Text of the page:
Left: Paper wasp nest (probably Vespula vulgaris). Right: Hornet workers emerging from their nest behind an air brick
The year for social wasps starts during the spring when fertile female wasps and hornets emerge from the sheltered places where they have overwintered. These are queens that will search for suitable locations where they can begin to build their nests. Initially the queen is on her own and has to feed herself and gather wood fibres to construct the first phase of her nest. This starter nest is not much bigger than a golf ball. It contains a small comb within an outer envelope, with about half a dozen cells where the queen lays fertilised eggs and raises her first brood of larvae. These will become worker wasps, which are infertile females. As the number of worker wasps increases, they can take over the food gathering and nest building activities, allowing the queen to remain in the nest and concentrate on laying eggs.
When at peak strength in mid-late summer, a nest can contain more than a thousand adult wasps. At that time the queen will lay some unfertilised eggs. Larvae from those eggs will become male wasps. Some of the larvae from fertilised eggs will be given additional food as larvae and this allows them to become queen wasps with functional ovaries. Mating takes place outside of the nest.
The old queen’s egg-laying begins to tail off, signalling the decline and end of the colony. Nests of Dolichovespula species usually die out in late summer, while those of Vespula species and the hornet can persist into late autumn. At the end of the season, the old queen, males and workers all die. Only the young queens overwinter. They leave the old nest and seek shelter in places such as in outbuildings, under loose bark and in dense conifer hedges.
The exception to the above is the Cuckoo wasp, Vespula austriaca. Overwintered queens of the Cuckoo wasp are unable to initiate nests of their own. They seek out and enter established nests of the Red wasp, Vespula rufa. The Red wasp queen is killed and the colony is taken over by the Cuckoo wasp queen. The eggs she lays are all destined to become males or young queens. She has no need to produce worker wasps of her own as her larvae will be fed by the Red wasp workers.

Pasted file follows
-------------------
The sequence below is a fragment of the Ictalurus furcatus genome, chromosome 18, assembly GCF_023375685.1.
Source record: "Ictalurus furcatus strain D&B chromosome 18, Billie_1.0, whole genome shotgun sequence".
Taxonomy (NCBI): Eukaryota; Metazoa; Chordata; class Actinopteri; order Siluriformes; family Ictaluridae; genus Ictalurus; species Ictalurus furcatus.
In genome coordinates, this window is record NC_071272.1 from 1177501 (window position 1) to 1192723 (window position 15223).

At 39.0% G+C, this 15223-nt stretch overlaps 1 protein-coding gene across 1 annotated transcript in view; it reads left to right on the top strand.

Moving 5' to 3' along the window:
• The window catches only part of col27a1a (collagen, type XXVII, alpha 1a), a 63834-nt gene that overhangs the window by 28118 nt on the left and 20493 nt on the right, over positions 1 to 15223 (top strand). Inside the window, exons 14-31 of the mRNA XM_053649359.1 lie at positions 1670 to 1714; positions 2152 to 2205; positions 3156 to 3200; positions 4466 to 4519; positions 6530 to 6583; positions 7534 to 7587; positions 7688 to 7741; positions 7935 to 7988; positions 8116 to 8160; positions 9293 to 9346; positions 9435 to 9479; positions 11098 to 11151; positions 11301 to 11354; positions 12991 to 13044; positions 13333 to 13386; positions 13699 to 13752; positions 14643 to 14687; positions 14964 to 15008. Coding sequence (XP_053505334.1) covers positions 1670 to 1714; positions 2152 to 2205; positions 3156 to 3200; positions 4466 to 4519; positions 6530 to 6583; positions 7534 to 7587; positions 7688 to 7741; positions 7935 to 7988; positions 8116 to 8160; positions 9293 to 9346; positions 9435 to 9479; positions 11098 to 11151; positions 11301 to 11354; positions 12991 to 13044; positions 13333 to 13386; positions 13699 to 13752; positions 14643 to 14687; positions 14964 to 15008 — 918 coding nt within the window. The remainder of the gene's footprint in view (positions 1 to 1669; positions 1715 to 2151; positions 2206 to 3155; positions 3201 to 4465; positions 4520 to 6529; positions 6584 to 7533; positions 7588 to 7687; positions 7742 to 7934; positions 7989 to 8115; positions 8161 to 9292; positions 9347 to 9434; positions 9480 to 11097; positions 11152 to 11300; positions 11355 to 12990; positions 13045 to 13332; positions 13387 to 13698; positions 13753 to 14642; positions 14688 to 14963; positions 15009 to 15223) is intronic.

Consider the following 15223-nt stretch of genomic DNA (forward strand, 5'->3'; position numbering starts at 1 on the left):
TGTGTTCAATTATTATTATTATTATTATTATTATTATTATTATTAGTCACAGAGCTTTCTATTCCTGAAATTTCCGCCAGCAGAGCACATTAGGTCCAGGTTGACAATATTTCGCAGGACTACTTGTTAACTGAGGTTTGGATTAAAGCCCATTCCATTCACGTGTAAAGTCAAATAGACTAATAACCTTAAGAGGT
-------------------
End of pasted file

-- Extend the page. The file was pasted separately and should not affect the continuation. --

Role of social wasps in gardens
Wasps and hornets are generally beneficial by feeding their larvae on other insects, some of which may be pests of garden plants. Queen wasps visit flowers in spring to feed on nectar and the workers and males often do so in late summer-autumn. Like other flower-visiting insects, they can transfer pollen between plants and bring about pollination.
Wasps can also be a nuisance, largely because of their attention to sweet substances in late summer. They will feed on ripening fruits and cause annoyance at picnics and barbeques. Worker wasps can inflict painful stings but generally only do so in defence of themselves or their nests. Wasp and hornet nests sometimes need to be destroyed but they should be tolerated where they do not pose a risk to people.
If the Asian hornet does become established in Britain, it will be a more significant problem. It preys almost entirely on honeybees, particularly targeting bees as they leave or enter their hives. This makes honeybees reluctant to go out to forage, which has an impact on pollination and honey production. Weakened beehives will be invaded by Asian hornets, which kill the adult bees and carry off the larvae and pupae as food for the hornet larvae.
Other sources of information
Edwards, R. (1980) Social wasps – their biology and control. Rentokil Library
Social Wasps Field Guide sheet (1997) Peregrine Productions.